IT is probably easier to locate a taxi on Sauchiehall Street at chucking-out time on a Saturday night than it is to find any flaws within the current Germany squad.

Such is the strength and depth of Joachim Loew's group - the reigning world champions, lest anyone has forgotten - that any mention of a perceived weakness is countered almost immediately by a list of their strengths as long as the aforementioned taxi queues on Glasgow's busiest thoroughfare.

Forget last night's 4-2 defeat suffered by a fringe Germany against an Argentina side nursing a grievance having lost the World Cup final in July - friendlies involving shadow XI's against near full-strength opponents count for little. Since the finals in Brazil, Germany have lost Philipp Lahm, Per Mertesacker and Miroslav Klose, who all elected to bow out from international football at the top. That loss, however, has been offset by the recall of Marco Reus, absent from Brazil due to injury, and Mario Gomez, who was not deemed fit enough to make the journey.

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They are joined in the most recent squad by 18 World Cup winners, their medals still gleaming from that glorious night in the Maracana just six weeks ago. New captain Bastian Schweinsteiger and Sami Khedira miss out through injury - a loss, undoubtedly - but that defensive midfield void can be filled by Toni Kroos, now of Real Madrid, and Christoph Kramer, the unfortunate figure helped off in the World Cup final after suffering concussion.

The rest of the big names - Thomas Mueller, Mario Goetze, Manuel Neuer, Jerome Boateng, Andre Schuerrle, Lukas Podolski - are all there. Next in the path of this juggernaut is Scotland. In what will be Germany's first competitive match since the World Cup, Gordon Strachan and his players will enter the intimidating cauldron that is Borussia Dortmund's Signal Iduna Park (the Westfalenstadion in old money) on Sunday and try to knock this runaway train off the track.

If there is an advantage in playing Germany away from home in the first qualifying tie for a European Championships, it probably lies in the hope that a sense of complacency creeps into their play. Beyond that, however, it may be a case of Scotland keeping all their fingers and toes crossed and hoping for a miracle.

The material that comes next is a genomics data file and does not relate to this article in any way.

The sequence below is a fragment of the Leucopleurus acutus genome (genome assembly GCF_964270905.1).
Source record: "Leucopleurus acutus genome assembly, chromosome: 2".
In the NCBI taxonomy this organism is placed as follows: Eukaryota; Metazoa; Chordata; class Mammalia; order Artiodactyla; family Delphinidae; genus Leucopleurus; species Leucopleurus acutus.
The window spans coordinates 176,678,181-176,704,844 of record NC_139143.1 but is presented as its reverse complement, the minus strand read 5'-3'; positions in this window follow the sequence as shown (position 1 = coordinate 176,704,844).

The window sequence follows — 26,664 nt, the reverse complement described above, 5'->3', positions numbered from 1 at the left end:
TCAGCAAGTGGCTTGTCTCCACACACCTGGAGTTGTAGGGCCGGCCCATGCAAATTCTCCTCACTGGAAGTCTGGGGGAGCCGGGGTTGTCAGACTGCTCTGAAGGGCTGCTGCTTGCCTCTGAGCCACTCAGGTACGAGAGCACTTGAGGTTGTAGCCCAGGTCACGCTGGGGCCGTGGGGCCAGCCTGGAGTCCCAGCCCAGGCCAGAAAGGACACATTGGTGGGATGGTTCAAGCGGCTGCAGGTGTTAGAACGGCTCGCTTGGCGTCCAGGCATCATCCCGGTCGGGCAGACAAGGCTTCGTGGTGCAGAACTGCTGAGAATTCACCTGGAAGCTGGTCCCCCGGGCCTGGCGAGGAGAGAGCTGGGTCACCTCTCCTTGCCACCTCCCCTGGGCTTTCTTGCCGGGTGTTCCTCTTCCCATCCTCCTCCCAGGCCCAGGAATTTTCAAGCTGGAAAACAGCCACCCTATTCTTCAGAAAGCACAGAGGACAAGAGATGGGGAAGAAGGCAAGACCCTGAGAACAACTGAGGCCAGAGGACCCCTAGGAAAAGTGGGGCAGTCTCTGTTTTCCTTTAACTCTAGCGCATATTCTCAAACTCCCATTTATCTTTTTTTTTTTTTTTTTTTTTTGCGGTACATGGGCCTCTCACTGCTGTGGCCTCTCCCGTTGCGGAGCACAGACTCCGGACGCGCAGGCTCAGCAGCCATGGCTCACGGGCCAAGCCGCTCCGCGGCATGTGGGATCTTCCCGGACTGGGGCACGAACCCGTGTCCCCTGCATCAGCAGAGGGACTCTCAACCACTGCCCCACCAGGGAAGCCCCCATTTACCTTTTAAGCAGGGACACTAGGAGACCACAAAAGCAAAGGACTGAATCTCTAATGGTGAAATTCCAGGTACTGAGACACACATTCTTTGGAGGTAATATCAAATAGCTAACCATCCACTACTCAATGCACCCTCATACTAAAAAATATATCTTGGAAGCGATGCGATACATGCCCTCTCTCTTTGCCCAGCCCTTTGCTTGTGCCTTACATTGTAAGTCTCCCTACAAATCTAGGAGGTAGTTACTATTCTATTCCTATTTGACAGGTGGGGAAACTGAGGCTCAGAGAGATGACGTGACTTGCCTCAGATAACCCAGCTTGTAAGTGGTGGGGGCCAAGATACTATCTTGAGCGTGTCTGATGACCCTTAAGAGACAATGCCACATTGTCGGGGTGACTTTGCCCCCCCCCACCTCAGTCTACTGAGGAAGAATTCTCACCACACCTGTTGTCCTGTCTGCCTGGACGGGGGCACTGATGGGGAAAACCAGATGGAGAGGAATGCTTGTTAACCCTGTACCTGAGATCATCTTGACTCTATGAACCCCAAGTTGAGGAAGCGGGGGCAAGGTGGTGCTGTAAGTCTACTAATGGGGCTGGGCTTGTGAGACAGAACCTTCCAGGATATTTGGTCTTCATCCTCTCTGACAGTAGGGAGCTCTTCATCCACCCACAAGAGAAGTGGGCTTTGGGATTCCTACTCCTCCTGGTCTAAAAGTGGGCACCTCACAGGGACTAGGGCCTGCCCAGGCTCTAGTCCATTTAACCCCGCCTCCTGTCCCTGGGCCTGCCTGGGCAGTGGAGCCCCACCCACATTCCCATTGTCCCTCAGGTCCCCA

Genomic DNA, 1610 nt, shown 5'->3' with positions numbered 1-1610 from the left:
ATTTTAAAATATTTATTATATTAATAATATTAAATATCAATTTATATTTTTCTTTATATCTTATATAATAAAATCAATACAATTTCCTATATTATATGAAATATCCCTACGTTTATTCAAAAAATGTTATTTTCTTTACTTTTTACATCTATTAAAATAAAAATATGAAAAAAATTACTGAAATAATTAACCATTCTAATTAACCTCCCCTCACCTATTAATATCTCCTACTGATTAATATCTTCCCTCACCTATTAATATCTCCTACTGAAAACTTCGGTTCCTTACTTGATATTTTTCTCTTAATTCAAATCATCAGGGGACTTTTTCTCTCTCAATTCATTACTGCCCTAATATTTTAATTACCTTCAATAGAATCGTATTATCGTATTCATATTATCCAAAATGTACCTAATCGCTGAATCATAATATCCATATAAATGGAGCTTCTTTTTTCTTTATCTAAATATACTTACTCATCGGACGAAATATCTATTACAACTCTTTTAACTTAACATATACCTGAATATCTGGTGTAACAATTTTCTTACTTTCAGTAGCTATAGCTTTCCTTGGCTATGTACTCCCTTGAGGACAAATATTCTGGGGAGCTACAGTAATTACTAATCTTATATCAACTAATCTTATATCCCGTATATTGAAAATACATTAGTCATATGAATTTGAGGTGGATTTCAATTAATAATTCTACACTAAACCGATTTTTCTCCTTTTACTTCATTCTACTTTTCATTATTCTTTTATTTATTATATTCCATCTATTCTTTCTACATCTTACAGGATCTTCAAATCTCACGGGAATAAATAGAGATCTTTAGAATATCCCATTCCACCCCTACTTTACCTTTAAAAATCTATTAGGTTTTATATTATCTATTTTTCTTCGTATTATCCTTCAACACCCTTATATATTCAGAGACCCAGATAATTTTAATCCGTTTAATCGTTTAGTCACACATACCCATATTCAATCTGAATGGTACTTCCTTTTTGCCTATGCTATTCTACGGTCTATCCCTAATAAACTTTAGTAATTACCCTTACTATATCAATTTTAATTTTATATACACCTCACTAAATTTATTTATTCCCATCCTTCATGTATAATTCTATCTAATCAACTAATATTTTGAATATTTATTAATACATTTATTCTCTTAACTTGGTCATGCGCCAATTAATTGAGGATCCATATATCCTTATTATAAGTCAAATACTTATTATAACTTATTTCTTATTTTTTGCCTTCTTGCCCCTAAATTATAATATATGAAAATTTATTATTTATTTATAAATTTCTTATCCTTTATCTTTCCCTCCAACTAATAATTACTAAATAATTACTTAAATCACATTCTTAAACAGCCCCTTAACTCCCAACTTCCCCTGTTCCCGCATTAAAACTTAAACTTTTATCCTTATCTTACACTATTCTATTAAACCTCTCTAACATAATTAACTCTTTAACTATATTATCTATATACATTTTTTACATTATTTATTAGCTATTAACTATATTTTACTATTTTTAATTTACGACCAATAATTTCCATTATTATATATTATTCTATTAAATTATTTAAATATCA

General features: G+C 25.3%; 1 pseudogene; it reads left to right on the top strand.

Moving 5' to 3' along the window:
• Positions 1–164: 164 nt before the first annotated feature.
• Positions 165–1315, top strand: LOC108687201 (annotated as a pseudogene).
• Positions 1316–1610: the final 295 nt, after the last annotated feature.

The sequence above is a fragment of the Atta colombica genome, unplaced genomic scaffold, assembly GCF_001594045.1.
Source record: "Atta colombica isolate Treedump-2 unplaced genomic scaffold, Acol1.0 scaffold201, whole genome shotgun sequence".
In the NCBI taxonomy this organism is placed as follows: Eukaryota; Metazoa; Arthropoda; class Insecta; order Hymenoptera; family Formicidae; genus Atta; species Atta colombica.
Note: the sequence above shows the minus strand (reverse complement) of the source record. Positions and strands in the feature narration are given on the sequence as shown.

"I don't like the strip," was the deadpan analysis of Alan McInally, the former Bayern Munich forward and Sky Sports pundit, on the question of any German weaknesses. "They have the best goalkeeper-stroke-defender [Neuer] as that's what he thinks he is. He never stays on his goal line unless it's a corner or something when he just comes out and catches the ball anyway. The likes of Mats Hummels, Benedikt Howedes and Kevin Grosskreutz are all top class, then you have Thomas Mueller and the wee magician Mario Goetze.

"There aren't many weaknesses in the German side. We can only hope that they think as world champions they only need to give 75% as that would be fantastic for us. They are incredibly talented but my cup is half-full rather than half-empty."

Loew has shown himself to be as shrewd a diplomat as he is head coach, expressing the opinion that Scotland's "commitment and running" could bring about Germany's downfall. "They are difficult opponents for us," he said, maintaining a straight face. "We've gone from being hunter to potential prey."

If Scotland shooting down the Germans in their own backyard seems somewhat unlikely, then McInally believes there is certainly greater cause for optimism. Strachan's side go into Sunday's match without a loss in six matches stretching back to last September, and confident of ending an 18-year absence from major tournaments. McInally takes Loew's praise with a pinch of salt but can see where the German is coming from.

"The fact that we can maybe cause the world champions problems is fantastic," he added. "I think Loew's aware of the job that Gordon Strachan has done. A few years ago nobody would even have given us a hope in hell of even getting five corners in the match but what Gordon and Mark McGhee have done is get us back up to what we expect of Scotland. There's better organisation and certainly better confidence within the squad.

"I'm happy we're playing them in the first game and we can hopefully put a marker down to the other teams in the group. We haven't played at a [major finals] for ages and it would be good if our boys can get it together."

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